Getting Your Back-to-School Vaccinations

Now that August is upon us, it’s time to think about back-to-school preparations. While taking your kids shopping for new backpacks and school supplies, stopping by your doctor’s office is one thing to put on your list. With students of all ages headed back to school, it is important to keep your child and other children healthy and disease free. The spreading of many diseases can be easily prevented by vaccinations. Vaccinations keep your child safe and improves their health in the long run. From January 1 to July 18, 2019, 1,148 individual cases of measles have been confirmed in 30 states. This is the greatest number of cases reported in the United States since 1992 and since measles was declared eliminated in 2000. Now more than ever it is crucial to protect your children and keep them healthy by vaccinating against diseases like the measles and many others.

Vaccinations that your child may need include those that protect against meningococcal disease, hepatitis B, hepatitis A, chickenpox, measles, mumps, rubella and human papilloma virus. The CDC (Centers for Disease Control and Prevention) and AAP (American Academy of Pediatrics) offer free online guides to help parents determine what vaccinations are needed and at what age they should be administered. Vaccinating your children before they go to school keeps them, their classmates, and the community safer. Here is what you need to know about vaccines:

Anna Krol, MD

Anna Krol, MD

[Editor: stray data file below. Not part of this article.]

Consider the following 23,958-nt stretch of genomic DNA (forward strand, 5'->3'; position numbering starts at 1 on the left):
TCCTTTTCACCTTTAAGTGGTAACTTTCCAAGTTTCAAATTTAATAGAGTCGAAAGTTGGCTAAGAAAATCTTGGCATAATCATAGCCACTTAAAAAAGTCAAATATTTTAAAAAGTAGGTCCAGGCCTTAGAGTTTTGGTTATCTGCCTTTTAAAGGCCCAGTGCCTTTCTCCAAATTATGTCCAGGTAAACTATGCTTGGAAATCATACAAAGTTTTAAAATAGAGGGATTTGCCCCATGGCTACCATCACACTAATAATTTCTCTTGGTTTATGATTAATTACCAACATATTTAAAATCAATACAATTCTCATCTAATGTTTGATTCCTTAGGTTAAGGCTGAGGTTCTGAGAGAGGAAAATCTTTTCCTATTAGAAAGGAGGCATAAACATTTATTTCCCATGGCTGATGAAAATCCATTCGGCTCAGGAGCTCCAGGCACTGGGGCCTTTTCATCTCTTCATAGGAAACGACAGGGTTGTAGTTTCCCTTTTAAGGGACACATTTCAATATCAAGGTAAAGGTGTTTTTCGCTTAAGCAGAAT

How vaccines work

When germs enter the body, it creates an infection which makes you sick. It is the job of the immune system to fight off these illnesses and keep you healthy. Once you recover from the infection, the cells in your body are now familiar with that virus or bacteria and are able to recognize and attack the illness if it happens again in the future.  Unfortunately, these illnesses can be so severe that they may cause a significant impact on one’s health including permanent damage of vital organs, leading to seizures, paralysis, infertility, liver damage, and certain cancers and in some cases even death.   When a vaccine is injected into the body, it mimics an infection for your immune system without actually making you sick.  In response to vaccines, antibodies (disease fighting memory cells) develop and help your immune system fight off diseases in the future should you become exposed or infected.

Who should be vaccinated?

Depending on your child’s age, there are different vaccines that are suited for her/him. Delaying vaccines can pose serious health risks not only to your child but to others in your community.

If you are traveling outside of the United States, you should check to make sure you and your child are up to date with vaccines in accordance to that country. Check with your doctor to find out what vaccines you should be getting depending on your circumstances.

Are vaccines safe?

The CDC has published a series of research and clinical trials about different vaccinations and their safety. All vaccinations are approved by the FDA after many rigorous trials and are not offered to the public prior to approval. Vaccines are constantly monitored for their safety even after they are approved.  With the abundance of information at our fingertips, it is important that research conducted prior to making health decisions is coming from credible sources like your doctor or the CDC.

Anna Krol, MD is a Pediatrician with Children’s Regional Hospital at Cooper. For more information about pediatric care at Cooper, click here.

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